UT researchers find potential solution for respiratory virus with structure-based vaccine

Katy Nelson, News Reporter

Editor’s Note: This article first appeared in the March 29, 2022 flipbook.

Some of the UT researchers involved in creating the structure-based vaccines used against COVID-19 have potentially created a similar vaccine for a different respiratory virus. 

In a study published March 14, researchers describe how a structure-based vaccine could fight off human metapneumovirus. Human metapneumovirus is an upper and lower respiratory disease with symptoms including coughing, fever, nasal congestion and shortness of breath that could progress to bronchitis or pneumonia, according to the Centers for Disease Control and Prevention website. Researcher Jason McLellan said that children, the elderly and immunocompromised people remain the most at risk for human metapneumovirus. 

“There’s a large push now to finally create vaccines for many common respiratory viruses and some of the ones that can cause severe infections in children and the elderly. Two of the top ones are respiratory syncytial virus and human metapneumovirus,” said molecular biosciences professor Mclellan. “People get infected with these throughout life, so when you get infected early on as a child, that doesn’t lead to lifelong immunity and you get reinfected again as an adult. … As people become older it can lead to lethal infections and hospitalizations.” 

Researcher Ching-Lin Hsieh said the structure-based vaccine works better against the virus because of how scientists stabilize the human metapneumovirus fusion protein, which is on the surface of the virus, by locking it in its prefusion state, which neutralizes the antibodies that act more effectively than the postfusion state. 

“It’s important to have a vaccine to treat these viral diseases, and currently there are no viral inhibitors that can treat this disease or prevent this disease,” said Hsieh, a molecular biosciences postdoctoral fellow in McLellan’s lab.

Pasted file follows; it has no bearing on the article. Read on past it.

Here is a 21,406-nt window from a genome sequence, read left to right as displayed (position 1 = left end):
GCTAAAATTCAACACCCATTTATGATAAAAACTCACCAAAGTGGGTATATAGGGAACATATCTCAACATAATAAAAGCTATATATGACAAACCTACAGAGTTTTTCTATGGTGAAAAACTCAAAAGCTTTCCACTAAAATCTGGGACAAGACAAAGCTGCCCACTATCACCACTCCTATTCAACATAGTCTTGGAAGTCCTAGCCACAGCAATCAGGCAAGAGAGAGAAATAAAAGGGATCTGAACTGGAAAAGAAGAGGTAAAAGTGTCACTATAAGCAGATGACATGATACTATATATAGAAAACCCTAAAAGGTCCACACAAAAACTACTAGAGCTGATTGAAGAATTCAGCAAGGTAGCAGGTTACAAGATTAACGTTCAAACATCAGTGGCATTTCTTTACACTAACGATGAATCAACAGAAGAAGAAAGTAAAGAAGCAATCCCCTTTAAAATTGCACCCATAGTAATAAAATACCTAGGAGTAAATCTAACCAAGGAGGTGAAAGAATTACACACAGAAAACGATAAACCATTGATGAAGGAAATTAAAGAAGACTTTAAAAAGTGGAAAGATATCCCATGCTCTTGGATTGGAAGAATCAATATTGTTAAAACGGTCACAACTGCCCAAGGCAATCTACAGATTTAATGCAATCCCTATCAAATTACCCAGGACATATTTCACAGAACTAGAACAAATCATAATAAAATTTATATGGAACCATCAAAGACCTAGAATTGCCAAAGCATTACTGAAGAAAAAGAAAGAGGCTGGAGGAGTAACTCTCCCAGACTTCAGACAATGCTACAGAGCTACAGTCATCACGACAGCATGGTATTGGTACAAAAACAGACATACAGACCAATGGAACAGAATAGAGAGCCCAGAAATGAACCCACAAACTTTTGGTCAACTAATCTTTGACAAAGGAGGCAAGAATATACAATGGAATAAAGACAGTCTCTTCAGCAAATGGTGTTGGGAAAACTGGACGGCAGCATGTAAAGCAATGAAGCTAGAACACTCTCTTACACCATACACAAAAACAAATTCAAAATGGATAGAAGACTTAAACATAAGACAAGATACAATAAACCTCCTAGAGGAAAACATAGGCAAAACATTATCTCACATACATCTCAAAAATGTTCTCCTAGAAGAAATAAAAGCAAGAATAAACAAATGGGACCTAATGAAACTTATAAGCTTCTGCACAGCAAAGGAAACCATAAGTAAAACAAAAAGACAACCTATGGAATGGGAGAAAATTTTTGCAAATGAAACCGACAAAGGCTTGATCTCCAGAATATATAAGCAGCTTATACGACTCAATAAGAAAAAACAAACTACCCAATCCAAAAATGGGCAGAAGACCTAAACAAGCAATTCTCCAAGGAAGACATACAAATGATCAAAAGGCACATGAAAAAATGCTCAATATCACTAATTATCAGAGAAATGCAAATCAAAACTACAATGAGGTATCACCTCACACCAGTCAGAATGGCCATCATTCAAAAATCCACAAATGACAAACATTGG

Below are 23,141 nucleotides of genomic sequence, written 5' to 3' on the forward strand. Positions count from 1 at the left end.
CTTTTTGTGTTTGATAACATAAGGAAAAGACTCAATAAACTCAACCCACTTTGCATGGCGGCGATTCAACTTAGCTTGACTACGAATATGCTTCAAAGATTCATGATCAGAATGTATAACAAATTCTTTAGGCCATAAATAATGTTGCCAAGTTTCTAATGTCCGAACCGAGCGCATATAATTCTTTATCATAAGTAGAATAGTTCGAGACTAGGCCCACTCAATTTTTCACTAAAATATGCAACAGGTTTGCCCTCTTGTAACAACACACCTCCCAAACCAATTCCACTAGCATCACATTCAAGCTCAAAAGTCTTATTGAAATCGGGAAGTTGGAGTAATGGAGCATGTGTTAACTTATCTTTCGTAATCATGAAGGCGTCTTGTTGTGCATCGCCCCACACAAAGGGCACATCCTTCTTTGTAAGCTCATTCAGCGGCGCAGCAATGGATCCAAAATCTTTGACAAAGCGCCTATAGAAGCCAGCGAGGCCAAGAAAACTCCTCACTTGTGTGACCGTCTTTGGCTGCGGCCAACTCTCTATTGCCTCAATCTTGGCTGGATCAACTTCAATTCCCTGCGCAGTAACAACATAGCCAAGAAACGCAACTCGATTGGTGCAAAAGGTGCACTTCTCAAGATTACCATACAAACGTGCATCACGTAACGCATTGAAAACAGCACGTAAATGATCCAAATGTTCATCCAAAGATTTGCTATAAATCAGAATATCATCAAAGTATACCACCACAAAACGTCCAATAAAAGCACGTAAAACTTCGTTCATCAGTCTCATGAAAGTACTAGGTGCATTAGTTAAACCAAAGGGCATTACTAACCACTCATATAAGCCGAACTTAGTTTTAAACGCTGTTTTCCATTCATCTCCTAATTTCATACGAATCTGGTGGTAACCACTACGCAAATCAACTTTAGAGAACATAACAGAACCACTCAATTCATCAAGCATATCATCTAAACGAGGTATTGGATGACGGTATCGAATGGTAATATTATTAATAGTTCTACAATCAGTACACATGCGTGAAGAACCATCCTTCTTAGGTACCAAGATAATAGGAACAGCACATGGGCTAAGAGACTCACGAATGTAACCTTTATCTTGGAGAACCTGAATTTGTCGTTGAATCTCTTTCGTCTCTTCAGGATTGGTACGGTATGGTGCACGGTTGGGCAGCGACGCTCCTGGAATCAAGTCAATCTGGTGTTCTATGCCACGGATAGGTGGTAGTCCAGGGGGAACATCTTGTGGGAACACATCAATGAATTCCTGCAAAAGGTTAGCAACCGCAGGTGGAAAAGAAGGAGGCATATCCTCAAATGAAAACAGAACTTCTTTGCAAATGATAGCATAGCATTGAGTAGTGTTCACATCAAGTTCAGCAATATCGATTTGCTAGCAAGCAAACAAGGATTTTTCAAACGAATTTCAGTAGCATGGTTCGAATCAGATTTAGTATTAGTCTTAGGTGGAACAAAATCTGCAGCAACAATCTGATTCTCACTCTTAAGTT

Researcher Scott Rush said locking the protein in its prefusion state allows the immune system to recognize this form of the protein and prevent it from fusing the viral membrane with the host cell membrane, which prevents infection.

“A metaphor for it is (to) think about transformers,” said Rush, a molecular biosciences graduate research assistant in the McLellan Lab. “(It) has two different shapes before the fusion state, and then after it completes its transition, it’s in the postfusion state.”

Hsieh, McLellan and Rush filed a patent application on the protein technology and received approval last year. McLellan said several companies licensed for the technology in use against respiratory syncytial virus and human metapneumovirus. He said the respiratory syncytial virus vaccine is currently undergoing phase three clinical trials, while the human metapneumovirus virus will begin the phase one clinical trials. This is all through the company Icosavax

“We hope that this will lead to one or more highly effective vaccines that will substantially reduce the global disease burden for the human metapneumovirus and save the lives of elderly and immunocompromised people,” McLellan said. 

McLellan said the next step for scientists is to apply the structure-based vaccine design onto other diseases and viruses.

“We’re now looking to apply a similar approach to many other pathogens, viruses, antibiotic-resistant bacteria and parasites like malaria,” McLellan said. “It’s an exciting time, and we (collaborate) with a lot of different pharmaceutical companies (and) colleagues at (the) National Institutes of Health (of) other universities to try to use the structure-based vaccine design approach for a lot of important infectious diseases.”